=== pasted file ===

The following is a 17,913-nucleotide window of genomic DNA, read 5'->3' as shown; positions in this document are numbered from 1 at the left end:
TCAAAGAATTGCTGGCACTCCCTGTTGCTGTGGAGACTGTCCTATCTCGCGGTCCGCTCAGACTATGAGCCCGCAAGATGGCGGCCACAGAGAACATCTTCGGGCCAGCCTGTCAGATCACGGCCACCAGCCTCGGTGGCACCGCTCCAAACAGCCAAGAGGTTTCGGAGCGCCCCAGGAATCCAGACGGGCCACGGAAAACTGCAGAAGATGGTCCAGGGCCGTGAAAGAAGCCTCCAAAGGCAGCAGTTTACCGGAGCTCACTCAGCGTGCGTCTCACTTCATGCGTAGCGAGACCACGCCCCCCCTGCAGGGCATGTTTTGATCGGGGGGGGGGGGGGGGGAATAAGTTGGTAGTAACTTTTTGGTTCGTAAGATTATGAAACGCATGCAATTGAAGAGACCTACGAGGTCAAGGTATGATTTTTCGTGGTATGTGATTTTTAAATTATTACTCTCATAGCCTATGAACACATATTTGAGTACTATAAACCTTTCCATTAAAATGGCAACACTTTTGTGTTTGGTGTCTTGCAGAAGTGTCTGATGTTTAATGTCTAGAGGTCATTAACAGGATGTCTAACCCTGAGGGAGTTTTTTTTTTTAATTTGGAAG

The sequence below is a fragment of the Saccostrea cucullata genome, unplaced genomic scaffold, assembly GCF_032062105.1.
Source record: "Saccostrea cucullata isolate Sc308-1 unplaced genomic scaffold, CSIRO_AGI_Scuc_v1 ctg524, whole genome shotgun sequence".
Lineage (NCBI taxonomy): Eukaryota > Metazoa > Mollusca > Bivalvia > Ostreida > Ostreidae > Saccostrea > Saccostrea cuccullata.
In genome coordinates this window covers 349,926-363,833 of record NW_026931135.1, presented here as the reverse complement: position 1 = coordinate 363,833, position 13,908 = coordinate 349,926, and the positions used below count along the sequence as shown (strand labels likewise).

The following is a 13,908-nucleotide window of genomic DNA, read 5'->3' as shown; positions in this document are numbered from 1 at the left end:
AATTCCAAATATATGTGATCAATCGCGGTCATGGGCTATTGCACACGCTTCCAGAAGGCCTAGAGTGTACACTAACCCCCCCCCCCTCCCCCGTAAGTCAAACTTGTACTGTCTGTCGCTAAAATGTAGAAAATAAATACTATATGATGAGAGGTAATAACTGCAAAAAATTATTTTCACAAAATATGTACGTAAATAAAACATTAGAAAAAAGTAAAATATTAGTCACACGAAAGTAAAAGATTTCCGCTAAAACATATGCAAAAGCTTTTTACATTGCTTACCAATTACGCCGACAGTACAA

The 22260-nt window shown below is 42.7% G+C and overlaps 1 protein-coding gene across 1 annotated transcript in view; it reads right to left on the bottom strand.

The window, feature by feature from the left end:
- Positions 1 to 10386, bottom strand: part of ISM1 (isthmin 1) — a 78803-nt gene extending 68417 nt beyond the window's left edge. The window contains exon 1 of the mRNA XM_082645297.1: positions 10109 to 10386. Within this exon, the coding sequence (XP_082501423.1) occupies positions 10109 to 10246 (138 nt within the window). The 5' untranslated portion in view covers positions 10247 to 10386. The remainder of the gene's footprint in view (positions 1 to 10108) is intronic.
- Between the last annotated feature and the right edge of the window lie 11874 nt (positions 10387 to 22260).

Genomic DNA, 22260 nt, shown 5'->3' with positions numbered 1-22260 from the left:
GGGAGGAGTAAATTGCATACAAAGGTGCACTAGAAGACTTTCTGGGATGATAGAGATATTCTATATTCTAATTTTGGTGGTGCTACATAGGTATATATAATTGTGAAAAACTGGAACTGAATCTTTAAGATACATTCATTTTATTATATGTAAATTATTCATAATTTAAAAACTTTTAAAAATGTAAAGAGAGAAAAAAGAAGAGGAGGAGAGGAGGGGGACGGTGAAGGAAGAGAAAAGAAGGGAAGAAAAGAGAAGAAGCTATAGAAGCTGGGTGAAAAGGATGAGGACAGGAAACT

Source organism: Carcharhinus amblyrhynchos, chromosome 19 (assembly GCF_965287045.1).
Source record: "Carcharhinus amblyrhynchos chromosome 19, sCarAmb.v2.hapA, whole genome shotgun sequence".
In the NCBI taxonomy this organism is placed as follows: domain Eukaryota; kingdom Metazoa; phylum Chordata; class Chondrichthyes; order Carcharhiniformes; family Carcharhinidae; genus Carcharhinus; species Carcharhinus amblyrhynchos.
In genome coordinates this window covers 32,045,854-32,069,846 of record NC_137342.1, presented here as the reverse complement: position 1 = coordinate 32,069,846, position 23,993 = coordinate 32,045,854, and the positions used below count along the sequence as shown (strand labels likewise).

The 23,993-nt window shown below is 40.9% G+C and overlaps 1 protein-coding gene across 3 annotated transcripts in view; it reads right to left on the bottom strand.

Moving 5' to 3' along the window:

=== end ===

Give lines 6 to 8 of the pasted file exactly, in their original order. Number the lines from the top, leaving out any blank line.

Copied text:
In genome coordinates this window covers 349,926-363,833 of record NW_026931135.1, presented here as the reverse complement: position 1 = coordinate 363,833, position 13,908 = coordinate 349,926, and the positions used below count along the sequence as shown (strand labels likewise).

The following is a 13,908-nucleotide window of genomic DNA, read 5'->3' as shown; positions in this document are numbered from 1 at the left end:
AATTCCAAATATATGTGATCAATCGCGGTCATGGGCTATTGCACACGCTTCCAGAAGGCCTAGAGTGTACACTAACCCCCCCCCCCTCCCCCGTAAGTCAAACTTGTACTGTCTGTCGCTAAAATGTAGAAAATAAATACTATATGATGAGAGGTAATAACTGCAAAAAATTATTTTCACAAAATATGTACGTAAATAAAACATTAGAAAAAAGTAAAATATTAGTCACACGAAAGTAAAAGATTTCCGCTAAAACATATGCAAAAGCTTTTTACATTGCTTACCAATTACGCCGACAGTACAA